John 7:1 – 13

7 1 After this, Jesus traveled around Galilee. He wanted to stay out of Judea, where the Jewish leaders were plotting his death. 2 But soon it was time for the Jewish Festival of Shelters, 3 and Jesus’ brothers said to him, “Leave here and go to Judea, where your followers can see your miracles! 4 You can’t become famous if you hide like this! If you can do such wonderful things, show yourself to the world!” 5 For even his brothers didn’t believe in him.

6 Jesus replied, “Now is not the right time for me to go, but you can go anytime. 7 The world can’t hate you, but it does hate me because I accuse it of doing evil. 8 You go on. I’m not going to this festival, because my time has not yet come.” 9 After saying these things, Jesus remained in Galilee.

10 But after his brothers left for the festival, Jesus also went, though secretly, staying out of public view. 11 The Jewish leaders tried to find him at the festival and kept asking if anyone had seen him. 12 There was a lot of grumbling about him among the crowds. Some argued, “He’s a good man,” but others said, “He’s nothing but a fraud who deceives the people.” 13 But no one had the courage to speak favorably about him in public, for they were afraid of getting in trouble with the Jewish leaders.

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As we read the opening verses of chapter seven, we can see that things are just about to come to a head between Jesus and the religious leaders of the Jews.  We see clearly in verse one that the Jewish authorities have made up their minds to kill Jesus.  They just need a good reason to arrest him to make it possible to lay the grounds for Jesus to be executed.  But the Jewish leaders are not the only ones who are not too pleased with him.

Consider how Jesus’ brothers speak to him.  They basically challenge Jesus to get himself seen publicly and display his “miraculous” powers and so become famous and popular with the people.  It is very possible as we read their words, that they said this to Jesus in a condescending and sarcastic way, seeing as “even his brothers didn’t believe in him.

And then there are the general population within Jerusalem, Judea and Galilee who have critical opinions about Jesus.  There were some though who wondered if Jesus was the man whom God had sent to help the nation, or simply that he was a “good man”.  But it would appear from our passage that many more people were now considering that Jesus was just some religious freak, “a fraud who deceives the people.

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And so we see that nearly everyone was upset at Jesus for all kinds of reasons.  His brothers believed that Jesus should take the situation forcefully into his hands and make people believe in him.  The crowds of people simply wanted some kind of sign or confirmation that all their waiting and hopes for a promised Saviour was not in vain.  But could Jesus be this Man?  And the Pharisees wanted Jesus to play by their rules, or not at all.  And since Jesus didn’t follow all their traditions, then killing him was their answer.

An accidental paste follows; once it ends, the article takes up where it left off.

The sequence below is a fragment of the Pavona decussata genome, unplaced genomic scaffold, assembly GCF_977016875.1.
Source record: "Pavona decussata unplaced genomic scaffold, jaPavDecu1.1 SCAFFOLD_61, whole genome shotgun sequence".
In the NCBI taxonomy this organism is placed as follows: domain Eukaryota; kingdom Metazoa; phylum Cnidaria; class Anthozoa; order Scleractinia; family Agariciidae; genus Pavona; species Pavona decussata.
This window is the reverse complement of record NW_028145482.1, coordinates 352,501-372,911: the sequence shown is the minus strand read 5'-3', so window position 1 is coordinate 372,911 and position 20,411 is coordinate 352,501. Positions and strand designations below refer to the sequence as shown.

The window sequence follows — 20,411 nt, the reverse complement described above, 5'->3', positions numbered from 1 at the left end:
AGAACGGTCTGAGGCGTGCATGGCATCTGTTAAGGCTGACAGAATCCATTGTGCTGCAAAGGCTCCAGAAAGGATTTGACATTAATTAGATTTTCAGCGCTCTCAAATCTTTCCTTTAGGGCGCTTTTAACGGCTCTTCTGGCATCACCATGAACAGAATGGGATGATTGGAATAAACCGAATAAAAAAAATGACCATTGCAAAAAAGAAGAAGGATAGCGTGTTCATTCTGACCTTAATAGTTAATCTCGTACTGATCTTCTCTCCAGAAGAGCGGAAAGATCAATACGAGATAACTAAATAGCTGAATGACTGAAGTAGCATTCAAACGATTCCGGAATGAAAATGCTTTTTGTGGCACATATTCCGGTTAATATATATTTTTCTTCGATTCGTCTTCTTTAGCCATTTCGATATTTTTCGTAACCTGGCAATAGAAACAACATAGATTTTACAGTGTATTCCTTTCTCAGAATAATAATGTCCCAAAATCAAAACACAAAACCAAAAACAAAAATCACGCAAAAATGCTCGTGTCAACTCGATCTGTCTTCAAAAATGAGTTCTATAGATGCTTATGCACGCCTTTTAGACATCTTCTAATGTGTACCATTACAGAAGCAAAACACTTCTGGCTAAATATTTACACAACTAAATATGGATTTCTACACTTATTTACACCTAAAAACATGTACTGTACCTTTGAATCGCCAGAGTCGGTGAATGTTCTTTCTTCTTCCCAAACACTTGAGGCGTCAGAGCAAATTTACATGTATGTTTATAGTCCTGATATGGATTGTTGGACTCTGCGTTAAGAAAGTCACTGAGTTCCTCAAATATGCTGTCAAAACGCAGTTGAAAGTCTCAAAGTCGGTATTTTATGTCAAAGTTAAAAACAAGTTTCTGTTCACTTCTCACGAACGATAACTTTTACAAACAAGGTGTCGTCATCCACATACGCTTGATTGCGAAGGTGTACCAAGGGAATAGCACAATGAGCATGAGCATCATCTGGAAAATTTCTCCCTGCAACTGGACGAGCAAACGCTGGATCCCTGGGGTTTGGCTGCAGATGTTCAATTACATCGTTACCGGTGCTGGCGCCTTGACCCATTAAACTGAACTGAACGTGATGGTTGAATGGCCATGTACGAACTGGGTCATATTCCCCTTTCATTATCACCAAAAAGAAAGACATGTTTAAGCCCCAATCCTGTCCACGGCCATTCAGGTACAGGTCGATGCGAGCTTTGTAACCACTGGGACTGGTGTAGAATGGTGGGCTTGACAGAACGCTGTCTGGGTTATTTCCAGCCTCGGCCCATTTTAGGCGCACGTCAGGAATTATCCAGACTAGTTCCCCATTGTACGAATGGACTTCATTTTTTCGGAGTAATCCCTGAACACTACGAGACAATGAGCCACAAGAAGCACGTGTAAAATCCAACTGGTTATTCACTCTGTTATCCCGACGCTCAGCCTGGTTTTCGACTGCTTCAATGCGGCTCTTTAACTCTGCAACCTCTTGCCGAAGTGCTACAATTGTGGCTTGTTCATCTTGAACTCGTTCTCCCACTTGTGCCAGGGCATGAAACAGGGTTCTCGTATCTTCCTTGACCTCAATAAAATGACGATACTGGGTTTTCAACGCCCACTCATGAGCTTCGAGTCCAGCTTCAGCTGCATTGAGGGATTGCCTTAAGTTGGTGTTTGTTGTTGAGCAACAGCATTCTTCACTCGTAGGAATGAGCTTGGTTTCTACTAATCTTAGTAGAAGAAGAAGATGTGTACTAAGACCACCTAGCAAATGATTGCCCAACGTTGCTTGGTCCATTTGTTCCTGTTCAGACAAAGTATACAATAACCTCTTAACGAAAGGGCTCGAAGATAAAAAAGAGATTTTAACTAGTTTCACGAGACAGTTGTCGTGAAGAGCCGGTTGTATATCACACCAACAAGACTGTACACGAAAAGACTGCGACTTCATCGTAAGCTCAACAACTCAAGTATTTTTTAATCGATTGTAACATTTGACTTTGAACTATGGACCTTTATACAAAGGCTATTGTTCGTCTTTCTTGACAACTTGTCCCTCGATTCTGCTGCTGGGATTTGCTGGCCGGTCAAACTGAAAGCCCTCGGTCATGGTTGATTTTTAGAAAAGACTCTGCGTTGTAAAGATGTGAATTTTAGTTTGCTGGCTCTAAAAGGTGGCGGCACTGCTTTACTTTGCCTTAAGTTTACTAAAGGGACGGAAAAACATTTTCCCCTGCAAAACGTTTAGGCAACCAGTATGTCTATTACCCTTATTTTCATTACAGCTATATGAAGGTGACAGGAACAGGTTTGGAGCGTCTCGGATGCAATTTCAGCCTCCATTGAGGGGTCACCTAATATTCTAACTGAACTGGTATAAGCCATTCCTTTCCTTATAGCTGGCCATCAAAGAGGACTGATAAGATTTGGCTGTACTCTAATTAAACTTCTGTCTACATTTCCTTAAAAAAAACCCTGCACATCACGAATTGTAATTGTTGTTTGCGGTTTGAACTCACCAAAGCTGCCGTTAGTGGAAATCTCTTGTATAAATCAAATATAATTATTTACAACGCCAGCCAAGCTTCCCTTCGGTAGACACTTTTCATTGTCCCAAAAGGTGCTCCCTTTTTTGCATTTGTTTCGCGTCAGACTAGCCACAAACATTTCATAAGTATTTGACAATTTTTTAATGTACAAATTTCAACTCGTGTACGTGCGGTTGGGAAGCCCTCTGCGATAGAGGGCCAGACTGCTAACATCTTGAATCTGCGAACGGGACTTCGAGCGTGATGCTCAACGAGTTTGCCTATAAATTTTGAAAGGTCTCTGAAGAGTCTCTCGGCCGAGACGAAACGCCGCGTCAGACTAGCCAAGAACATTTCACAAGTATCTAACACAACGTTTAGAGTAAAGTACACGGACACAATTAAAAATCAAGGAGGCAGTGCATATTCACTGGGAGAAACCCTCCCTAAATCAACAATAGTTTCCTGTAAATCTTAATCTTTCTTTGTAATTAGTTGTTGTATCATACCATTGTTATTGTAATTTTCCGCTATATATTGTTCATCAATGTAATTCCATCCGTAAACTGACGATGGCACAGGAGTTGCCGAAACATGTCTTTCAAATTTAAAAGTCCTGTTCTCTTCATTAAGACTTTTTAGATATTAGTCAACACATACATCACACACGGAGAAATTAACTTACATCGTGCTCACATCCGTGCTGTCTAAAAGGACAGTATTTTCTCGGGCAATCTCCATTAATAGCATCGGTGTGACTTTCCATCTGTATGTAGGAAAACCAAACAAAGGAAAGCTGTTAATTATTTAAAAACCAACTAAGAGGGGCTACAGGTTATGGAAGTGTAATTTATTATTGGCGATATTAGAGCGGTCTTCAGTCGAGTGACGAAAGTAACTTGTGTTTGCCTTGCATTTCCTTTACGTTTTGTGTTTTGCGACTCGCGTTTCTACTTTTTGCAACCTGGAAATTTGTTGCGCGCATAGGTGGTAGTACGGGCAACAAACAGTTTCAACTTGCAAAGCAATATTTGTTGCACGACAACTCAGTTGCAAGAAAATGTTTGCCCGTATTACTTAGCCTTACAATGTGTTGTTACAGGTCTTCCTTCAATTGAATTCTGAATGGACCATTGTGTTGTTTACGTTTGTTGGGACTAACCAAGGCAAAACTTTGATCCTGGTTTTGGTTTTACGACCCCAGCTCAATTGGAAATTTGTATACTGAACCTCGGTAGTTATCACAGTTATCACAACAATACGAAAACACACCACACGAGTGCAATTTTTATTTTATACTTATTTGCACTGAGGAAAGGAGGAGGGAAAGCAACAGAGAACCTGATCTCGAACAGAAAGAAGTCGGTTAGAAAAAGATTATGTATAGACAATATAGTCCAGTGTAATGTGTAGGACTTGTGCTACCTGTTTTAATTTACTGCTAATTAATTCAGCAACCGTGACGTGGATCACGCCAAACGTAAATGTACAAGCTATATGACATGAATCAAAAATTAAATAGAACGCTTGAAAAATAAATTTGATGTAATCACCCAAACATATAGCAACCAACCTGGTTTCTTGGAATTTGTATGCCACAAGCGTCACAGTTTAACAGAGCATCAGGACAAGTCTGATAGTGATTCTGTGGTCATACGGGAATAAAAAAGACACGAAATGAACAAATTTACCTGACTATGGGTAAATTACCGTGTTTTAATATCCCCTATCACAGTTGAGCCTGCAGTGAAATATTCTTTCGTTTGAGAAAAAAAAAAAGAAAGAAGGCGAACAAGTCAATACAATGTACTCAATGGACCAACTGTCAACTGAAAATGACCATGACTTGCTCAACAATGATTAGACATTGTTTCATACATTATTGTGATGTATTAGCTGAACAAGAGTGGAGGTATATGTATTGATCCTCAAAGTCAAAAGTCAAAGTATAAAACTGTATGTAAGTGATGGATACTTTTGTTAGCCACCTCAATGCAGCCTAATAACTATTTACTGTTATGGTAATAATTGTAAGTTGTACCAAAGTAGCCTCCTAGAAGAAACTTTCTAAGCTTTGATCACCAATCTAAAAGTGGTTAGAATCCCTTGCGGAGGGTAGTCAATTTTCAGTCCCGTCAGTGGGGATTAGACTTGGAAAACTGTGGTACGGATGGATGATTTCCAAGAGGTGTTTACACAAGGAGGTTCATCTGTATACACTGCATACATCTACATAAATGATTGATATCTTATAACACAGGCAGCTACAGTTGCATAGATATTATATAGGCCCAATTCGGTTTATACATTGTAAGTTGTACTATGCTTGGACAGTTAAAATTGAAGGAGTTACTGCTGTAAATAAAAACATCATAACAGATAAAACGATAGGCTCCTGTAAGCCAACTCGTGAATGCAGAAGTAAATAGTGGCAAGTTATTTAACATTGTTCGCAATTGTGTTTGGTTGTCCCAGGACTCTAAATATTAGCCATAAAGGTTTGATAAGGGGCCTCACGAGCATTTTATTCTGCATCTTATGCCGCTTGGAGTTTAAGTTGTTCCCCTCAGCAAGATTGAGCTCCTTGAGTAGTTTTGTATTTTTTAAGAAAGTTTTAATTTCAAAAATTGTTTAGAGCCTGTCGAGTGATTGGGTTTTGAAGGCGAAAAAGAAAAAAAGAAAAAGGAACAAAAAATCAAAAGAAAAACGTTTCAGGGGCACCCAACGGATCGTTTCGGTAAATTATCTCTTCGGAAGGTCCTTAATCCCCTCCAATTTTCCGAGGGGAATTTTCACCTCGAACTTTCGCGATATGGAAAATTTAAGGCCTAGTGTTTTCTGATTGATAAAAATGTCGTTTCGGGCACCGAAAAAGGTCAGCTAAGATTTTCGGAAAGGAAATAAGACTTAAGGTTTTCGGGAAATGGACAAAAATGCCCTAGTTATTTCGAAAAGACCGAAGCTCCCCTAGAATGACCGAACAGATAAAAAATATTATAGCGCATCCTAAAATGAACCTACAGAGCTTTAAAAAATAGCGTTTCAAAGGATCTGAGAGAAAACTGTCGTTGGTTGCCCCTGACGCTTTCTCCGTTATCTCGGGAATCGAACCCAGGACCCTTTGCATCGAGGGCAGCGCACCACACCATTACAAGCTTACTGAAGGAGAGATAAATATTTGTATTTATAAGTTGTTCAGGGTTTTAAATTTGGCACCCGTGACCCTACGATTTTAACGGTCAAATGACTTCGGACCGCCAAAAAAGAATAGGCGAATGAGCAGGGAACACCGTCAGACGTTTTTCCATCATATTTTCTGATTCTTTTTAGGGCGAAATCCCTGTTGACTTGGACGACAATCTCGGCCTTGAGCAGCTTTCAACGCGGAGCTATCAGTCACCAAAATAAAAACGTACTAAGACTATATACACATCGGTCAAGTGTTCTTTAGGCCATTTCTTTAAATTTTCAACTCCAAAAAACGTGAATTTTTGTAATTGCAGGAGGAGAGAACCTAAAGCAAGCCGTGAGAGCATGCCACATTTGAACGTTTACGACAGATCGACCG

What was not understood by anyone of all these participants in this event, was that no one could make Jesus fit into their mold, not could they push him into doing any action if it had not been first ordained and directed by God the Father.  That is what it means when Jesus said, “my time has not yet come.”  Jesus had not come to make himself known, nor to gain glory for himself.  Jesus came to teach people the truth concerning God and His Kingdom.

Pretty much everyone then went up to Jerusalem to celebrate one of their greatest Festivals.  The “Feast of Tabernacles” had become a reminder of when the Jewish people had wandered the desert and had to live in tents (also called tabernacles).  It was a reminder of how God had taken care of His people during a very difficult time.  And when Jesus did come later, after first avoiding public appearance, He would late in the week of the Feast talk out about how He was the source of living water to people who believed in Him.

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So what can we learn from this passage?  It’s clear that almost everyone is upset with Jesus, and yet He does not seem to let this bother him.  Actually, his delay in coming and revealing himself to people primed the people so that they would truly take note of him and what he said when he finally did stand up publicly.  You see, as he said, his time “had not come yet”.

How often do we have the similar thoughts in our heads, when things are getting tense and life is full of challenges and unknowns.  We know that God exists, and that the Son (Jesus) is there at the throne of God asking for help on our behalf.  But God’s hand of help or healing seems to be delayed.  What do we think about that?

Don’t we challenge God at times to “show Himself” to us, and resolve the situation we are in?  But God’s understanding of the big picture and His sense of timing of things is so much greater and wiser than our own ways and thoughts.  So then, even though we may not fully or ever understand God and His ways, we must learn (from Scripture and experience in life) that God is never early when He does something, but He is also never late.  Let us allow Him to do all things “when the time is right”.

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